In conclusion, the main idea from Alma’s talk was that universities differ greatly and therefore results differ greatly from one institution to another: whereas the Houghton report indicated that the UK scholarly communication system as a whole could enjoy substantial savings across the sector, Alma’s work indicate that research-intensive institutions may end up yielding negative savings (i.e. paying a cost) in the move towards Open Access, and therefore the national OA savings case needs to be managed so that some universities are not individually disadvantaged.

Following on was the interesting talk from Wim van der Stelt, Executive Vice President Corporate Strategy at Springer, one of the biggest STM publishing houses. Beside the presentation of the various open access options offered by Springer, Wim made a few interesting points:

  • Firstly, Springer has adopted the strong Open Access position, meaning that all their open access content is open to read and to re-use as in the Budapest initiative, save for commercial purposes. The main reason for this was according to Wim the fact that it seems that end-users generally don’t care about copyright and hence Springer’s decision to go strong OA in order to simplify copyright policies. Wim emphasised the fact that Springer leaves the copyright to authors and is generally happy with just a licence to publish.
  • Secondly, Wim bluntly took on the role of publishers in today’s scholarly communication system. If publishers’ role in distributing or disseminating scholarship was acknowledged as a thing of the past, it was however said that publishers create value-added services to their authors – though what exactly those value-added services consisted of was not really debated.  In short, Wim reminded the audience that publishers are in the scholarly communication market to make money first and foremost, thus the legitimacy of open access embargoes enabling publishers to ‘rightly’ monetise on content. So, yes to Open Access as long as there is a business model, and BMC, recently acquired by Springer, has certainly proved that Open Access can be extremely lucrative. But Wim also insisted on the fact that publishers are equally eager to please their customers, i.e. the research community, and thus Springer wouldn’t go down the open access route if it was felt that there was no demand for this from the research community they serve.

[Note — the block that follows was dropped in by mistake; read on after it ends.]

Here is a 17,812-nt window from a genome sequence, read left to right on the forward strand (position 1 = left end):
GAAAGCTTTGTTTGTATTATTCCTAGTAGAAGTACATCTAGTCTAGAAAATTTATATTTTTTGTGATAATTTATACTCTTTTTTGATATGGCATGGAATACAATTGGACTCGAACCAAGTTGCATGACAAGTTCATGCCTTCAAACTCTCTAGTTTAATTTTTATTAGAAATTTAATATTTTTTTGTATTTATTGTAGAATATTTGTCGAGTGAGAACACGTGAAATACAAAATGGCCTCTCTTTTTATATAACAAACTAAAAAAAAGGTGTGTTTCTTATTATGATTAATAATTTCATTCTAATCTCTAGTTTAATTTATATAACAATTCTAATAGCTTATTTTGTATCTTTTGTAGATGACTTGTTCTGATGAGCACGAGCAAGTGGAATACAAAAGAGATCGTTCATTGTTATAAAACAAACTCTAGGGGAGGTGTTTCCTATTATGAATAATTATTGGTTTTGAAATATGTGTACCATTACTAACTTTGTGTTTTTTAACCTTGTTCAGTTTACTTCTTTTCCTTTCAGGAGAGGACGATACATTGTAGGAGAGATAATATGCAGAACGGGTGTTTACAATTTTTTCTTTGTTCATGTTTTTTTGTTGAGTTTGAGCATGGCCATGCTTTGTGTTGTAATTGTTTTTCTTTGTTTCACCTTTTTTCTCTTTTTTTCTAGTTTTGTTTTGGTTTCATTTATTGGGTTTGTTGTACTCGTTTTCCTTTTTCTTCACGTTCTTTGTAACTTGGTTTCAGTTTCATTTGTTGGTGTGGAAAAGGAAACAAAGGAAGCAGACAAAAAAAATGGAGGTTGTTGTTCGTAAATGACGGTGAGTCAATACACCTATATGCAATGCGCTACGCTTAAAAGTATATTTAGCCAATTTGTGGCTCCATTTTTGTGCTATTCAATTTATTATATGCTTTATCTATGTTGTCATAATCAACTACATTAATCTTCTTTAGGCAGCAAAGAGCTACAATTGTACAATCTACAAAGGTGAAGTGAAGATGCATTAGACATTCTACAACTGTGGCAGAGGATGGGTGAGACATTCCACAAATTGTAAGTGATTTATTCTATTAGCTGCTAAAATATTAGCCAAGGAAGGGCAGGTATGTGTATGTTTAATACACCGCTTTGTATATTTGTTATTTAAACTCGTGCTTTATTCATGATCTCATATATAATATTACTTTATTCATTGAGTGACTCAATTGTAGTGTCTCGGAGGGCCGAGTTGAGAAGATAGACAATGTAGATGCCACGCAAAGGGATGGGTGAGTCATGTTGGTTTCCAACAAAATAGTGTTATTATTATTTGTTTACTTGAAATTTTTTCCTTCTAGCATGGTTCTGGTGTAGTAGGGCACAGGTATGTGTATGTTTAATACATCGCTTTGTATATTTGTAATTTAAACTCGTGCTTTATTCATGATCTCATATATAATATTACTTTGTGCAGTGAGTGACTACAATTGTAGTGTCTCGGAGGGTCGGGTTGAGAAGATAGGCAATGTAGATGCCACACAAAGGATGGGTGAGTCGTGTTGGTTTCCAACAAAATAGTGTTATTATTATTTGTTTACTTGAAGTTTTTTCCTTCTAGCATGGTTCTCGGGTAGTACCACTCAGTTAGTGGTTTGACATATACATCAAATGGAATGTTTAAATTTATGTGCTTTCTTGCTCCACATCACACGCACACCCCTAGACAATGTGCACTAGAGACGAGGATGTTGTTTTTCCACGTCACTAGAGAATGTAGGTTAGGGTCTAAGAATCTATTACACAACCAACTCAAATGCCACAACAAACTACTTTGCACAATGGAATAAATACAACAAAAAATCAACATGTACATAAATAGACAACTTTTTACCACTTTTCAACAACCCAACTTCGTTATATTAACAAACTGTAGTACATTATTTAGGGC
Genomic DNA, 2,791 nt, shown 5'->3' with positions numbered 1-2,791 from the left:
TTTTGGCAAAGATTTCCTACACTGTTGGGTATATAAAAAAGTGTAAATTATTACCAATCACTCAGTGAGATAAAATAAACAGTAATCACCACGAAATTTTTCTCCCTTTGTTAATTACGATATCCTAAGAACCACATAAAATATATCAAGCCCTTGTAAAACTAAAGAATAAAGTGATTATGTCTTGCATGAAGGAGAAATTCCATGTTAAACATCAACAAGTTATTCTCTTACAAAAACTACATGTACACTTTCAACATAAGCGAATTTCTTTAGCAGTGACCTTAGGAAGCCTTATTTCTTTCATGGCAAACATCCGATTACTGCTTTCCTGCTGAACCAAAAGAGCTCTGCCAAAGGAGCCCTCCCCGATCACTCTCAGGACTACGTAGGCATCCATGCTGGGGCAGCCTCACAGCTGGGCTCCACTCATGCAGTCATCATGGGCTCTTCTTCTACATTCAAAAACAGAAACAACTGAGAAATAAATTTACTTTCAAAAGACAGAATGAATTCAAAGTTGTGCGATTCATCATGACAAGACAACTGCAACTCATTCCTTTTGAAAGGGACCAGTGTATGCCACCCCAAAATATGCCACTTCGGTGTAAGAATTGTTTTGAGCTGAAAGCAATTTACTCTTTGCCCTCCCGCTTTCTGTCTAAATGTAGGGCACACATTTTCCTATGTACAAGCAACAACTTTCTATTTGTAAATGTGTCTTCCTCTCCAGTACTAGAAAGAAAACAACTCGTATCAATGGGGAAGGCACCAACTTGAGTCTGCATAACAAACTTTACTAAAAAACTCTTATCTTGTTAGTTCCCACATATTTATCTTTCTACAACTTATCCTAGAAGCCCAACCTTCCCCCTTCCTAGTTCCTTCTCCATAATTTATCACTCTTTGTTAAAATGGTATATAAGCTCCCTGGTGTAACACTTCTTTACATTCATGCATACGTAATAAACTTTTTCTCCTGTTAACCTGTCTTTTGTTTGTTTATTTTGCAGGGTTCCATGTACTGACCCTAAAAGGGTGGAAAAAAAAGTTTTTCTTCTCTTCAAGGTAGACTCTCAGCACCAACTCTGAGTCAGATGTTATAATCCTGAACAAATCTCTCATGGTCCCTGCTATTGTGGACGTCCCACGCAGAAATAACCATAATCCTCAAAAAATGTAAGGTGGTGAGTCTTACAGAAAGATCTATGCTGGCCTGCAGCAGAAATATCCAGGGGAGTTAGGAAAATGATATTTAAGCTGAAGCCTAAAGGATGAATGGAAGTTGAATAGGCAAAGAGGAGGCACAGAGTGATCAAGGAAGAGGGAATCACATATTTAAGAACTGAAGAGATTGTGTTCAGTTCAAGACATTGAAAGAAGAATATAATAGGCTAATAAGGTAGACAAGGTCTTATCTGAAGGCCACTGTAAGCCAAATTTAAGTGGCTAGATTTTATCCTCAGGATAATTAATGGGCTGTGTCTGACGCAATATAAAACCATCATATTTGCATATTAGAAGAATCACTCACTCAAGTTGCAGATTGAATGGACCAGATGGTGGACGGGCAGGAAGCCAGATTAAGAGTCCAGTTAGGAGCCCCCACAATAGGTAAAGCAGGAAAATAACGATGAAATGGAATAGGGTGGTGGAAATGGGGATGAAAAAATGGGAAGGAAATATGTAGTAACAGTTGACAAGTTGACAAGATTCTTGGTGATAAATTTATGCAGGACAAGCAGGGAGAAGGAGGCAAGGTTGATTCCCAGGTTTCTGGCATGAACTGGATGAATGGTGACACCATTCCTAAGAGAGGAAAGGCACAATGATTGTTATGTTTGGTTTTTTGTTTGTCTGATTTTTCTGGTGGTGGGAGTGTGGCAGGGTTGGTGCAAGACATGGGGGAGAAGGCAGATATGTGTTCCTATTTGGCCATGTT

• Thirdly, Wim talked about the difficulty to introduce new OA journals as they often bear huge fees whereas they still have not yet yield any impact factors.

Wim concluded his speech by saying that it was believed that OA would stay as a complementary business model; a conclusion I understood was also shared by some of the speakers present at the conference. As Bill repeated several times, Open Access is not THE solution to today’s scholarly communication failures; it’s only one of the components of the changes scholarly communication is going through.

Susan Ashworth, Assistant director for Research and Learning Support services, presented the development of Enlighten, the University of Glasgow’s research repository holding just over 35,000 records (but only 3,600 full-text items). Susan talked about the organisational/staff structure of Enlighten, and it was interesting to see that the University of Glasgow went for a manager-less unit but with a very strong support team consisting of cataloguers, a service development manager and an advocacy manager. From the many common drivers listed by Susan, one specific driver stood out: the imperative need for research management the RAE brought about in Higher Education and Enlighten seems to fulfil this role just fine. Other interesting aspects of Susan’s talk were the excellent work the Library has done on author disambiguation using Glasgow Unique identifier (GUID), the delivery of subject feeds from Twitter, and the hot-linking to publications of all that valuable information when it comes to research management that are grant funding and funder names.